The other registration-required tool is Sound Check. This item helps you personalize the audio on the Momentum 4 with guidance on the best presets for the music you like to listen to. Sennheiser says you can use the feature repeatedly to create multiple modes for every genre, allowing you to get quite detailed in your customization.
Of course, the app gives you more basic things like battery percentage (in 10-percent increments) and connection management. A separate settings menu offers the ability to enable/disable on-head detection, automatic pausing and automatic power off. You can also choose between 15 minutes, 30 minutes, 60 minutes and never for when the Momentum 4 will automatically turn off if you’re no longer actively using them.
Sennheiser’s earbuds and headphones consistently offer some of the best sound quality among all of the products I test – and that’s especially true of the Momentum line. The company has a knack for balanced tuning that still offers punchy bass where it’s needed and superb clarity in the details. It’s no surprise, then, that the audio profile on Momentum 4 is stellar. There’s a decent amount of customization in terms of sound in Sennheiser’s app, but the default tuning is so good I rarely activated any of it.
The first thing that struck me is how deep the sound is. In terms of both low-end tone and overall depth, there’s a wide soundstage where different genres are free to roam. Whether it’s the staccato synths and pulsing bass line on Sylvan Esso’s “Echo Party” or the myriad elements dancing on top of the driving beat of Beyoncé’s “Alien Superstar,” everything sounds like it was placed in an actual space, rather than just being compressed sound waves streamed directly to your ears. Even when there’s a lot going on at once, like that Beyoncé track, you can still pick out each element. Nothing ever feels like it’s been smashed together.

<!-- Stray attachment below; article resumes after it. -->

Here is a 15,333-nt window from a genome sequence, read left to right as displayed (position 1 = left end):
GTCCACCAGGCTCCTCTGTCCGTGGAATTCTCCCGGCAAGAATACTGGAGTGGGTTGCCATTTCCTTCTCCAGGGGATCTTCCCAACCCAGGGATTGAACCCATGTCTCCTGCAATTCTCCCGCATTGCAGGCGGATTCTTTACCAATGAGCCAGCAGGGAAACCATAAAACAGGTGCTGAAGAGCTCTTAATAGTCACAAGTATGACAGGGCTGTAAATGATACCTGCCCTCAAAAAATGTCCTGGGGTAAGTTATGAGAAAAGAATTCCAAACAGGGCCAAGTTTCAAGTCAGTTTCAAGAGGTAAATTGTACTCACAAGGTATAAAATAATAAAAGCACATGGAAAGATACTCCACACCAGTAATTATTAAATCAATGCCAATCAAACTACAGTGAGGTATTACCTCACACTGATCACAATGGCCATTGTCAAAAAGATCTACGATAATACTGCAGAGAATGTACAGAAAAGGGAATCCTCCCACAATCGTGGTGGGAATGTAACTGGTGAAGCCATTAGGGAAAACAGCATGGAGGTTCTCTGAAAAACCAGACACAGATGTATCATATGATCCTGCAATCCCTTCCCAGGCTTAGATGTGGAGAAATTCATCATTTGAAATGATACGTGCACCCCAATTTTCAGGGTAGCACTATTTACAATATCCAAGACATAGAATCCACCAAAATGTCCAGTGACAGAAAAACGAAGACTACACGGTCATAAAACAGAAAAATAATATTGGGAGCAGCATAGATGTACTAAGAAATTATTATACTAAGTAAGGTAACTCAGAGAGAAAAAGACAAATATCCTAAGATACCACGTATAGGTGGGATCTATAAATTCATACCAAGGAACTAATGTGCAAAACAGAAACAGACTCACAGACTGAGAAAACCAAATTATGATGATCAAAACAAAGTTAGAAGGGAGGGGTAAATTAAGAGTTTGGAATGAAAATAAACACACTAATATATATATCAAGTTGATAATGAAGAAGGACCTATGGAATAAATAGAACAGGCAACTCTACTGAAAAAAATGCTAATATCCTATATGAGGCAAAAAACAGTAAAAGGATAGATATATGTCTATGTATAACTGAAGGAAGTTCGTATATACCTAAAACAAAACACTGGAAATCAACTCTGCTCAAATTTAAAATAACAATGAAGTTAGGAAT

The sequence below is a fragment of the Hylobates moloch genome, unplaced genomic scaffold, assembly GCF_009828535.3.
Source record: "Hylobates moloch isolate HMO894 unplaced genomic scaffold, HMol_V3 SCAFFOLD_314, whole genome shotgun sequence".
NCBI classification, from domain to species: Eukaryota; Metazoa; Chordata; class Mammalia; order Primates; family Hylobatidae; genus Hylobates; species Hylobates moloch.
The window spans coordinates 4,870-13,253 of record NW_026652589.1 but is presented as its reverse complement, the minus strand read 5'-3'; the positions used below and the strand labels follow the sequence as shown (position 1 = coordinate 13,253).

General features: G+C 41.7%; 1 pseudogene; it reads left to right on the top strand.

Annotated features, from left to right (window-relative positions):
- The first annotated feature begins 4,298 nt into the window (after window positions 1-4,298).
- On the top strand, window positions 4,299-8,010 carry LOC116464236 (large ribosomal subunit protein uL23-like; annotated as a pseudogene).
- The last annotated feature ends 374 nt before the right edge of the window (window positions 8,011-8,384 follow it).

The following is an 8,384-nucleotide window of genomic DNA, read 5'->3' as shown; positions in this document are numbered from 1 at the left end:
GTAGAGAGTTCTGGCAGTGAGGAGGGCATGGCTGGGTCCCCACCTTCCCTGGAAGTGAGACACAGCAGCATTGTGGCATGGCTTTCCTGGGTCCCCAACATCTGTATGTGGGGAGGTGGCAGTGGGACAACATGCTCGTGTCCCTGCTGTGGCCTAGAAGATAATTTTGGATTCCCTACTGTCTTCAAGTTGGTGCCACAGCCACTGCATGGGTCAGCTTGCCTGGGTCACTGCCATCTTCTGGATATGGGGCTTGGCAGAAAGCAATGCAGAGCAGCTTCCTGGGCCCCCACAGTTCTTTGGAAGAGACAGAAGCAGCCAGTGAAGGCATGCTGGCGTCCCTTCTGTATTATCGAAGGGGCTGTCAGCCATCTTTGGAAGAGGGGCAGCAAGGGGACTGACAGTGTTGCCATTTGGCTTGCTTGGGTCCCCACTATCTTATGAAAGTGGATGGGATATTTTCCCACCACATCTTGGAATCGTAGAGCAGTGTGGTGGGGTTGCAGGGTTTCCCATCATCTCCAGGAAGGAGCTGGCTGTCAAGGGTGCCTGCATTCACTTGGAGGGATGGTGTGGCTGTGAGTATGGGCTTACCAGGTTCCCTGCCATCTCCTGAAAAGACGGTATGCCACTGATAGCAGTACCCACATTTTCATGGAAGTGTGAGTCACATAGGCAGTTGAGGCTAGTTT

Gallery: Sennhesier Momentum 4 review | 12 Photos
Gallery: Sennhesier Momentum 4 review | 12 Photos
The Momentum 4 are the kind of headphones that you put on and you discover new aspects of songs you didn’t realize were there. On Maggie Rogers’ “Want Want,” for example, there’s a lot of atmospheric airiness to some of the instruments that doesn’t come across on some other models or earbuds. Things like the textured distortion of the bass guitar or the reverb on the drums.
When it comes to ANC performance, Sennheiser has made a big improvement. The noise cancellation on previous models was fine, but it didn’t come anywhere close to what Bose and Sony offer on their flagship headphones. With the Momentum 4, Sennheiser has narrowed the gap, especially with constant noise sources like sound machines and dishwashers. Bose and Sony are still better at blocking unwanted clamor overall, but the change from the Momentum 3 is obvious once you try this new version.
For calls, Sennheiser has equipped the Momentum 4 with two beamforming microphones per side. Much like the ANC, the headphones do a better job blocking constant noise during calls than things like background music or television. The person on the other end can still hear you loud and clear, it’s just obvious you’re talking over top of the roar. Your voice also sounds better than most headphones and earbuds overall, many of which offer the audio quality of a speakerphone rather than anything with a hint of mids and bass.